4.5. Gamma-ray burst (GRB) host galaxies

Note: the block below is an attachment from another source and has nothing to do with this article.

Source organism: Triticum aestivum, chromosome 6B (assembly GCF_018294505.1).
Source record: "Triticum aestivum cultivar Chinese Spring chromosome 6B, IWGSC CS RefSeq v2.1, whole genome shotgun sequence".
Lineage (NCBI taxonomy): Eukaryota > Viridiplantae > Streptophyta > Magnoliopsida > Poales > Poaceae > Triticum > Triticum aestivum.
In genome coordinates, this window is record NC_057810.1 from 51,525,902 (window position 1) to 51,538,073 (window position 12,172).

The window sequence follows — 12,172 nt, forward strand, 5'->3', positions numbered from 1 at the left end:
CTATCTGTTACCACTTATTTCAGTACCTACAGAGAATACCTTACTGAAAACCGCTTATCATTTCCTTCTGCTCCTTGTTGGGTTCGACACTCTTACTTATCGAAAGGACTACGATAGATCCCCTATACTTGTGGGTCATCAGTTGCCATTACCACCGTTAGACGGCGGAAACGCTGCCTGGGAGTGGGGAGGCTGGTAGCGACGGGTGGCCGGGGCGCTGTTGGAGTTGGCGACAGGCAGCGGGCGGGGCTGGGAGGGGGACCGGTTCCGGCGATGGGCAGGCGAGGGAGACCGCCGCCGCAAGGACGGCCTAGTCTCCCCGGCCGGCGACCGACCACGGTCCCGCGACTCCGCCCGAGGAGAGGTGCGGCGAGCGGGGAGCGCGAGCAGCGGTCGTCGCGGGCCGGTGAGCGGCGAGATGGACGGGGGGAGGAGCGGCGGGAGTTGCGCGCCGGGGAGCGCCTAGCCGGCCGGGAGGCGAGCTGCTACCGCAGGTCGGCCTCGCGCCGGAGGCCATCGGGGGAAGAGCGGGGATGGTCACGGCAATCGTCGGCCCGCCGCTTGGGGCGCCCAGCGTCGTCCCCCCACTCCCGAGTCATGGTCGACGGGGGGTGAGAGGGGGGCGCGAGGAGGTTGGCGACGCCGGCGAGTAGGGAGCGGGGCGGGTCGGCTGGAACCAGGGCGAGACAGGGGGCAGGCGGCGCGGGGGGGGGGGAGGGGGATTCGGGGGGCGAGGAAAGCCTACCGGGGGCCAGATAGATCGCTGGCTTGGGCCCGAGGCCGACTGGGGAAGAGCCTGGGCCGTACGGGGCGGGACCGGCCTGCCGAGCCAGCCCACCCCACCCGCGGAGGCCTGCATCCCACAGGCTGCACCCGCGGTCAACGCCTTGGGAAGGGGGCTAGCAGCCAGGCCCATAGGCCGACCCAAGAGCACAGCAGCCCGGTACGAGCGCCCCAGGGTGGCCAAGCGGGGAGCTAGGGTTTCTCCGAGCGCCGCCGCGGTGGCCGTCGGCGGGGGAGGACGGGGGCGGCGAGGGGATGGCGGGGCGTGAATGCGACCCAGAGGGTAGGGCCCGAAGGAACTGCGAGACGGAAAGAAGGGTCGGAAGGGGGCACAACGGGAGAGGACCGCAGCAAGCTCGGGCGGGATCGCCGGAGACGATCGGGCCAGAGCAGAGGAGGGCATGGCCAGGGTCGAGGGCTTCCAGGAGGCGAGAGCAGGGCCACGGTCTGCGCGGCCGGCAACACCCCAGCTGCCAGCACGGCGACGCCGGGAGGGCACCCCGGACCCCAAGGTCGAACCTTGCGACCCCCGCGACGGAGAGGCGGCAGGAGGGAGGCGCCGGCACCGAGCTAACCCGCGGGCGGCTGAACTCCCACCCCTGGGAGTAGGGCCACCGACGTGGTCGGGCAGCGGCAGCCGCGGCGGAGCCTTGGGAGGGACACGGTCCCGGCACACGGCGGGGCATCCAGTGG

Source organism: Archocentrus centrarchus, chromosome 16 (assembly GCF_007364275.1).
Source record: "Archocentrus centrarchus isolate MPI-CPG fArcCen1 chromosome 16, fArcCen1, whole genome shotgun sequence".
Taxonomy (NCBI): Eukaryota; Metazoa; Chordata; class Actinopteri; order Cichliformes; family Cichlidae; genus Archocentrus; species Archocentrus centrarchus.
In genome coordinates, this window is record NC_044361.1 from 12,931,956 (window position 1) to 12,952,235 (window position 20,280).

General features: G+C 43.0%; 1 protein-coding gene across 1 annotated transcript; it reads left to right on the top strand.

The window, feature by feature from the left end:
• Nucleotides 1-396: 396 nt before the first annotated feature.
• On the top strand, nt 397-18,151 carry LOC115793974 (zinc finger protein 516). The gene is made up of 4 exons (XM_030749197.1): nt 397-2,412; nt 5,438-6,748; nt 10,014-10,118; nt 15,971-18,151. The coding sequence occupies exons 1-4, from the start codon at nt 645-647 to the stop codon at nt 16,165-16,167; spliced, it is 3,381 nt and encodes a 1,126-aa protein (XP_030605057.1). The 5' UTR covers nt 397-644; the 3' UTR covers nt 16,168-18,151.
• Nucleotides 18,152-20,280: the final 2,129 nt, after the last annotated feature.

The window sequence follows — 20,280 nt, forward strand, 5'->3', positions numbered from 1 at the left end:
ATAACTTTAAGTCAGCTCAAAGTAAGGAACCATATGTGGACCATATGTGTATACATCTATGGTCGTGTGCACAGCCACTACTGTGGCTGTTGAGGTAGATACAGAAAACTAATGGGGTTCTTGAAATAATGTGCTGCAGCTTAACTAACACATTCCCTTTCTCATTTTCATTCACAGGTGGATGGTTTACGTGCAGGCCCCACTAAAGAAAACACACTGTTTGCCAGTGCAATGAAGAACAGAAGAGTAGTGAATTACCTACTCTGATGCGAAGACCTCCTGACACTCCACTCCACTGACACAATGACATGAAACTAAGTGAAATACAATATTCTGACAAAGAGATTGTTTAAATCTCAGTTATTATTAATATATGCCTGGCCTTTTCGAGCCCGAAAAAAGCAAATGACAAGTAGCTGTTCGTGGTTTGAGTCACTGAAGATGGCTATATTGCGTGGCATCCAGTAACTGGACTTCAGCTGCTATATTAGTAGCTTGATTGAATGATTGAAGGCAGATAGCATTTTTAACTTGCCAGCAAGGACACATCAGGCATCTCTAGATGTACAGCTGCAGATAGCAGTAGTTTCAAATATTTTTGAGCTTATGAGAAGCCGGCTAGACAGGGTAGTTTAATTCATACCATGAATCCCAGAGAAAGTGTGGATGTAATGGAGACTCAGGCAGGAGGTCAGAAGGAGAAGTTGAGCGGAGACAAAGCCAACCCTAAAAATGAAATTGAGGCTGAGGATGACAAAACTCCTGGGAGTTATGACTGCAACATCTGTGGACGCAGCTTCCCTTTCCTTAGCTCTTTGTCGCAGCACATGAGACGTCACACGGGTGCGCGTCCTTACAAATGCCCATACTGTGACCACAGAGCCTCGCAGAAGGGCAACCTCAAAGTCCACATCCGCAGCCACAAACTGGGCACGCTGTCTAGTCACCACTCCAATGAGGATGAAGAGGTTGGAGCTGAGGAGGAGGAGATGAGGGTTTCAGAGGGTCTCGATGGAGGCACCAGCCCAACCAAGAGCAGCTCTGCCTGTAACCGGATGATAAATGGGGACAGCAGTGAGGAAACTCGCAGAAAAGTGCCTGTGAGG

An interesting new development is the idea that if GRBs are likely to be associated with the deaths of massive stars, then the rate of GRBs and the global high-mass star-formation rate should be linked (Krumholz et al., 1998). By searching for submm emission from the directions of GRBs, it may be possible to test whether either submm or UV-bright galaxies are the dominant population to host high-mass stars, and what fraction of the submm galaxies are powered by non-GRB-generating AGN (Blain and Natarajan, 2000). About 10% of GRBs are expected to be in hosts with 850-µm flux densities greater than 5 mJy (Ramirez-Ruiz et al., 2002), if submm galaxies dominate the cosmic star-formation rate and are not typically powered by AGN. Two excellent candidates for submm-loud host galaxies of GRBs are now known (Berger et al., 2001; Frail et al., 2002), the first based on deep VLA radio images, the second on direct SCUBA and MAMBO mm/submm observations. Most GRB hosts appear to be associated with R 25 optical galaxies (Bloom et al., 2002), which could also be typical of the submm galaxy population. It is difficult to detect GRB host galaxies without hitting the confusion limit using SCUBA, but attempts are underway. As a byproduct of surveys for submm afterglow emission, Smith et al. (1999, 2002) imposed limits to the submm host galaxy emission from the direction of 12 GRBs. An ongoing JCMT program (Nial Tanvir et al.) is searching directly for submm emission from the host galaxies of accurately located GRBs (Barnard et al., 2002). Detecting and resolving the submm emission from GRB host galaxies should ultimately be very simple using ALMA, requiring observations of only a few minutes minutes per burst.